Congress Seeks Advanced Parental Controls for TV -- Parents Flood FCC with Requests for Foul Language Filtering Technology

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After Years of Trying, Company Gives Up On Cable and Satellite Industry Cooperation; Turns to Washington to Help Families. The mandatory DTV transition will force this technology into obsolescence unless it's built into cable and satellite boxes.

We are offering this service to the cable and satellite companies for free

Is foul language filtering the next parental control for TV? An FCC request for comments on new advanced parental controls prompted nearly 10,000 comments specifically requesting the foul language filtering technology from TVGuardian. This advanced technology had been offered for free to leading cable and satellite providers but was rejected, leading the company to now turn to Washington.

"Studies show more people are bothered by foul language on TV than by sex, nudity, violence or depictions of drug use," said Britt Bennett, President of TVGuardian LLC. "So here we have one of the biggest problems on TV…and a tool to fix that…yet the media industry won't help offer that tool to parents--even if we offer it to them for free! So we're glad Congress and the FCC are finally looking into helping families have access to this."

The FCC's Notice of Inquiry came after Congress, through the Child Safe Viewing Act, directed the FCC to look for "advanced blocking technologies," including those that "can filter language based upon information in closed captioning." TVGuardian is the only patented technology allowing viewers to automatically filter out offensive words on TV and replace them with more appropriate substitutes.

"When it comes to parental controls, viewers want more than just locking and blocking," explained Bennett. "Parents want to be able to watch TV programs and movies; they just want to be able to do so without subjecting their children to offensive and inappropriate language. Seventy percent are bothered by it. They want to be able to protect the innocence of their children. Who could argue with that?"

The TVGuardian technology has been licensed into over 12 million DVD players but has had a harder time making inroads in cable and satellite.

How would TVGuardian fare on pay-TV? Bennett says cable and satellite providers could implement the technology without significant challenges: "TVGuardian is a ready-to-go software solution that uses the existing close captioning required by law. Cable and Satellite companies could quickly download the software into boxes already in homes."

As for the impact on revenues, an independent study commissioned by TVGuardian revealed that, given the choice to watch TV without obscene language, pay-TV viewers would ultimately spend more on premium channels and pay-per-view programming. According to the survey, those who are offended by foul language on TV would be 50% more likely to subscribe to premium channels, and 40% more likely to purchase pay-per-view programming.    

"We've offered it to the cable and satellite leaders over and over again. We've shown them how more choices for parents means more income for them. Yet each time they've turned us down," said Bennett. "Now we're cooperating with Washington to help bring those choices to parents. Congress is seeking the next generation of parental controls and we believe we have a reasonable plan to offer."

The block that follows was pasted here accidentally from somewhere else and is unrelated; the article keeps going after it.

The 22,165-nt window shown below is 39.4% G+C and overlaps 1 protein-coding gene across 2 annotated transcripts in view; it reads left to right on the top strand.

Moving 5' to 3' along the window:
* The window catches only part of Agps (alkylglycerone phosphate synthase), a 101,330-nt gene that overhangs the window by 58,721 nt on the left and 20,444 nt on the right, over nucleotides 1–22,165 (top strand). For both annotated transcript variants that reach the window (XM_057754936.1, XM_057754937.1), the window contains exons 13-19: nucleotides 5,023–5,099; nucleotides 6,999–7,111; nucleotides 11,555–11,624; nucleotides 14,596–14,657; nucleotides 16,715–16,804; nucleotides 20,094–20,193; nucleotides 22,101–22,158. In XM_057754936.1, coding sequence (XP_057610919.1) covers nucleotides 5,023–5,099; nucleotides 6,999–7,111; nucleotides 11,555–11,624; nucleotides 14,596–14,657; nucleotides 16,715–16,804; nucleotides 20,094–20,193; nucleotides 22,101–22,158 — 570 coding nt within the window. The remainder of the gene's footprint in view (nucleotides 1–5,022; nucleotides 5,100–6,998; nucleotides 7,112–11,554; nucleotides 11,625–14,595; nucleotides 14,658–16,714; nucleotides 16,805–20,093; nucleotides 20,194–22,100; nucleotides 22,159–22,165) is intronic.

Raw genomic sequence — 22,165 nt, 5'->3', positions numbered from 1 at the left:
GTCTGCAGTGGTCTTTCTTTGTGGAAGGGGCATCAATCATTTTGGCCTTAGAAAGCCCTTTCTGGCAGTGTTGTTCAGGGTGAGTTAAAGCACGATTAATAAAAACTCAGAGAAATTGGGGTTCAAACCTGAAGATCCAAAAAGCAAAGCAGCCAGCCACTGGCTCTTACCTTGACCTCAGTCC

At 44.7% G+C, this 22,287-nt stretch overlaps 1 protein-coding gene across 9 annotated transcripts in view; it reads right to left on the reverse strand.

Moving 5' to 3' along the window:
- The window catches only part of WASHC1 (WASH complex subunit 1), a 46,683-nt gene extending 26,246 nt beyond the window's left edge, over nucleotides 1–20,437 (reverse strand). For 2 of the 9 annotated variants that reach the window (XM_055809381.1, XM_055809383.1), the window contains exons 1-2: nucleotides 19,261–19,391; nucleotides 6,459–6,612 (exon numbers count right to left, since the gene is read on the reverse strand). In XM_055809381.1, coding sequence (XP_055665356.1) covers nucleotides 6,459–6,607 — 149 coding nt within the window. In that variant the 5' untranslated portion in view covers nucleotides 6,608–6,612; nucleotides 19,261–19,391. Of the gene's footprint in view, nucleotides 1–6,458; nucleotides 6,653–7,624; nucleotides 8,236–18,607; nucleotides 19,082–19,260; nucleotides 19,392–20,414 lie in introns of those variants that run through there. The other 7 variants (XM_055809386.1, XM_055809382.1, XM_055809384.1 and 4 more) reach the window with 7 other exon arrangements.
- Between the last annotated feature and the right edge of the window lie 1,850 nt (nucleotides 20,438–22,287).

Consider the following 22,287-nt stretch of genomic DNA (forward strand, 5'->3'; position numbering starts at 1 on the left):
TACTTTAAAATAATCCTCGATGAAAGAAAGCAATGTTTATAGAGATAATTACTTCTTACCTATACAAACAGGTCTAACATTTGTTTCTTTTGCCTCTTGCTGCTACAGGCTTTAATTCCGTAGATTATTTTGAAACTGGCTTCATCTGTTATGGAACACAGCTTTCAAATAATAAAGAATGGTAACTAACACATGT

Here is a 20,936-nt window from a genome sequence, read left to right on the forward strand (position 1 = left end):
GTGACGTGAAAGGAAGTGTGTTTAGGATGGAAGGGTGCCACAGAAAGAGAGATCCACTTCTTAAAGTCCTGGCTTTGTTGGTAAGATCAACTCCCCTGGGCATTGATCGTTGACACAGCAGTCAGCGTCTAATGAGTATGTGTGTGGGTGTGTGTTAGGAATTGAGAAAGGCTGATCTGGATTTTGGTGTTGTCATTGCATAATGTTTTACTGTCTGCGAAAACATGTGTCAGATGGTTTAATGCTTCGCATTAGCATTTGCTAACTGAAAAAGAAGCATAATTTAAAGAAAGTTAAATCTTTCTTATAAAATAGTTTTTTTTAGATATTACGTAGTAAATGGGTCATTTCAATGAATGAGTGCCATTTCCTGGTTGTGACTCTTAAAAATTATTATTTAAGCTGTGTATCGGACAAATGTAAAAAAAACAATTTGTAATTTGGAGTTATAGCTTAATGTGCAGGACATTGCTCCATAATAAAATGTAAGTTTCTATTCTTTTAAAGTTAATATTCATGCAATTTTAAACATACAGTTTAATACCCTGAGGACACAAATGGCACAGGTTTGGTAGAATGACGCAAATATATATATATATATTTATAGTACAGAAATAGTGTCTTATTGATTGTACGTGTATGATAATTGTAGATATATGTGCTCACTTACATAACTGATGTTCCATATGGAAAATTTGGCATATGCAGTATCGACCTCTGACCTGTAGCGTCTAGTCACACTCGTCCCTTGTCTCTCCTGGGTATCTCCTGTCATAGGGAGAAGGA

In their comments filed before the FCC, TVGuardian LLC outlined an offer that would make foul language filtering available for parents…with neither the media industry nor government ultimately having to pay for it.

"We are offering this service to the cable and satellite companies for free," said Bennett. "They can offer it as a pay service to their customers and we'll share in the revenues, costing them nothing in the end and actually helping them earn more money. They can help parents and increase revenues at the same time. Without the industry's cooperation, this technology will soon be forced into obsolescence with the upcoming switch to DTV."

With the cooperation of groups like the Parents Television Council and American Family Association, the company has gathered nearly 50,000 testimonials from customers who are pleased to finally have control over the words they hear on television. Tens of thousands more have written directly to their cable or satellite providers, asking that the TVGuardian service be offered.

The full report of TVGuardian's comments to the FCC can be found at

About TVGuardian, LLC
TVGuardian LLC ( offers families more viewing options with a technology to automatically filter out offensive language from all forms of TV entertainment. Viewers may choose for themselves to set the technology at levels of Strict, Moderate, Tolerant, or Off. Offensive phrases are then automatically muted and suitable replacements displayed via closed captioning. After selling 400,000 hardware devices, the technology was built in to over 12 million DVD players. Now the company is seeking to give all parents the option of filtering out foul language on TV by becoming a built-in feature within pay-TV and a wider range of consumer electronics.

TVGuardian was established in 1997 and is based in Rogers, Arkansas.


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Britt Bennett
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